Timorese chickens?

Tom O'Lincoln suarsos at alphalink.com.au
Thu Feb 27 19:52:52 MST 2003


Dave Riley's rhetorical questions raise one genuine issue:

>>did the East Timorese intervention prevent the masive slaughter of
thousands more East Timorese  or didn't it?<<

The "massive slaughter" seems to be a myth. Here is what the East Timor
Action Network said about this after the event:

"A senior human rights official in the United Nations Transitional
Administration in East Timor (UNTAET) today said that an estimated 1,000 to
1,200 people had been killed during the violence that followed East Timor's
referendum for independence last September. Briefing the press in Dili, the
head of UNTAET's Human Rights Unit, Sidney Jones, noted that a more
accurate figure was expected to emerge from the continuing investigative
and forensic work."

1200 deaths is horrific enough, but not much different than some other
conflicts in the archipelago, where no one argued for sending troops.

What the Indonesians and their proxies actually did "massively" was wreck
property and infrastructure. I think this has to do with the TNI being
enraged at losing their local businesss profits, something I explained in
an earlier post.

Of course at the time we all thought there was semi-genocide going on, so
it's understandable most ordinary people thought sending troops made sense,
to prevent more killing. But you see, the actual dispatch of troops didn't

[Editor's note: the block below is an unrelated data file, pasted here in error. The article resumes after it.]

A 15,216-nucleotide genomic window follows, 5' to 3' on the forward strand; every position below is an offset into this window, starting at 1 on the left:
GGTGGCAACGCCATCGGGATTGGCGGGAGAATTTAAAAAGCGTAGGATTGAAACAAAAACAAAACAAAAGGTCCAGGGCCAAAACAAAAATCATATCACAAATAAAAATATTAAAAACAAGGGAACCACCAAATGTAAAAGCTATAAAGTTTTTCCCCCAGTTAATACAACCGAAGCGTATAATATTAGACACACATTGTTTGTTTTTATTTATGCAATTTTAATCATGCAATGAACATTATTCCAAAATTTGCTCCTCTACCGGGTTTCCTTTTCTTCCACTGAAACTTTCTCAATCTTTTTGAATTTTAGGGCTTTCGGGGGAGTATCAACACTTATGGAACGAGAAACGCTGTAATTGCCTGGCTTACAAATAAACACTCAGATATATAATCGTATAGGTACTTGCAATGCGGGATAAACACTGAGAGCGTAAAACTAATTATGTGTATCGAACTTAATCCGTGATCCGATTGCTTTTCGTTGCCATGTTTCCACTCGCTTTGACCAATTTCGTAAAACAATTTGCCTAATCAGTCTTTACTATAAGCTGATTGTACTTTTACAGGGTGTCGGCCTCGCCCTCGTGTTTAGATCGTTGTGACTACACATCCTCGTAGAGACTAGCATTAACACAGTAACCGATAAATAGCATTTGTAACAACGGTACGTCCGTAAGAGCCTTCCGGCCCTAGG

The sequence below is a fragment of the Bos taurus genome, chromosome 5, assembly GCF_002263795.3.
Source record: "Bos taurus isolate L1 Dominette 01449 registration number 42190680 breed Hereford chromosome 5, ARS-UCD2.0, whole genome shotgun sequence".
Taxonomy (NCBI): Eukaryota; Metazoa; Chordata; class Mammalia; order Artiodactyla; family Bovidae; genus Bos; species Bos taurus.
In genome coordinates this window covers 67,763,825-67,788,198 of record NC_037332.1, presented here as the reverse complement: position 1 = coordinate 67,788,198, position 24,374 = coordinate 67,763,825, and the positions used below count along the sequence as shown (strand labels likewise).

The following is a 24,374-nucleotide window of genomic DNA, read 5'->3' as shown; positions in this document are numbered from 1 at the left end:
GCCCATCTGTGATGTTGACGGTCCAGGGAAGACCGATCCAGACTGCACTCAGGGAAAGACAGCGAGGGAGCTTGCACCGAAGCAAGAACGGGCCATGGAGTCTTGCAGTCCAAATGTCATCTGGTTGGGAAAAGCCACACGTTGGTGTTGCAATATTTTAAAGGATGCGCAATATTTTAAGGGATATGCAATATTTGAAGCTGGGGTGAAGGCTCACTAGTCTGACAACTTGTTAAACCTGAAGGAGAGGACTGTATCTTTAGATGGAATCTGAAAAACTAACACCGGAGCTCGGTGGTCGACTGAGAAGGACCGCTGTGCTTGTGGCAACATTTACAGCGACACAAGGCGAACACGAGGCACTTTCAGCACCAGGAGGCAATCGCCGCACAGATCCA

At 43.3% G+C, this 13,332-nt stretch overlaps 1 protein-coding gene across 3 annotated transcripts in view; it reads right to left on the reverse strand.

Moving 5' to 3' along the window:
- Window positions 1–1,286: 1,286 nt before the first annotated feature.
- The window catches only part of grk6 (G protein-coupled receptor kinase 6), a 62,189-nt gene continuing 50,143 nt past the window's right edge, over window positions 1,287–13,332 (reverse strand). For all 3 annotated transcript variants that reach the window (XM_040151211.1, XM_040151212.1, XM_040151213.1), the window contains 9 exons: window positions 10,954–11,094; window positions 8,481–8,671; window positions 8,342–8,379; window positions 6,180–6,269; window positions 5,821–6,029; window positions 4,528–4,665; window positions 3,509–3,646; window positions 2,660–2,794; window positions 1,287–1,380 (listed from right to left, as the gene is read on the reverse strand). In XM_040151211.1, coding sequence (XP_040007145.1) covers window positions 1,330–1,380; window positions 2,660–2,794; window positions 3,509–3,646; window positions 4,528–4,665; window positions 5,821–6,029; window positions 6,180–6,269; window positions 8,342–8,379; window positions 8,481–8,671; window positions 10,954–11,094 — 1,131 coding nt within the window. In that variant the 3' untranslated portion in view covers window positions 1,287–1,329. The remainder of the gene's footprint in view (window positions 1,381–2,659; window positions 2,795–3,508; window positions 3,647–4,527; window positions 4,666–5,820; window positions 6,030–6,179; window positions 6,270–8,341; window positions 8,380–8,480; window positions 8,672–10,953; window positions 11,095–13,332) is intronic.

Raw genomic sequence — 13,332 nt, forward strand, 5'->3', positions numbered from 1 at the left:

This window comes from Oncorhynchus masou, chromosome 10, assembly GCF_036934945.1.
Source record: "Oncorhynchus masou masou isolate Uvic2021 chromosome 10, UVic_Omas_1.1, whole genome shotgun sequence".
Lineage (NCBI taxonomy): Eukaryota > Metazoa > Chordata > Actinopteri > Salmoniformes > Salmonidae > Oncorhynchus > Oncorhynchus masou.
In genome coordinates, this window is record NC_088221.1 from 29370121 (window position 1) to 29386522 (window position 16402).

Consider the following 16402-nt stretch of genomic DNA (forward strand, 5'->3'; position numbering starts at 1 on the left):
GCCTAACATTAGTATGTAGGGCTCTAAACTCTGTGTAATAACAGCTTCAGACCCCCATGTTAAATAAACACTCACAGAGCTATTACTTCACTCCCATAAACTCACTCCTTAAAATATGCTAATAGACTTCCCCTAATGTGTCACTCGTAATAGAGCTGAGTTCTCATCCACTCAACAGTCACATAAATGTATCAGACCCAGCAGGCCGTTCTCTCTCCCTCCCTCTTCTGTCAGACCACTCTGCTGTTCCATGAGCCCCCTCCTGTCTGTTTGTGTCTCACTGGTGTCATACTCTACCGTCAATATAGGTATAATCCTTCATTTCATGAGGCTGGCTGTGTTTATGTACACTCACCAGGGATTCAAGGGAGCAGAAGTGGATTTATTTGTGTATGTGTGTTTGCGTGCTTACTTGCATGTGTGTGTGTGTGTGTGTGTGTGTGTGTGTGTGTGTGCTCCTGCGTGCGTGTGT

take place until the killing and general destruction was over.

This is logical, because:

a) Howard didn't give a stuff about the Timorese;
b) The Australian troops co-operated closely with the Indonesians
throughout the whole exercise. Here is what the leader of the Australian
forces, General Cosgrove, said about that:

"I would like to emphasise that the mission in East Timor was accomplished
with the co-operation of the Indonesian armed forces not, as has been
wrongly described by some commentators, (despite) them or in opposition to
them ... The Australian Defence Force's engagement with the Indonesian
armed forces over the past decades did have a payoff in East Timor. There
was a shared understanding by General Syahnakri and the Indonesian
commanders deployed with him just before Interfet arrived that it was in
everyone's interests to stabilise East Timor ... We all co-operated in
common purpose. We were helped by knowing each other and having gained
respect for each other through past regional military engagements."








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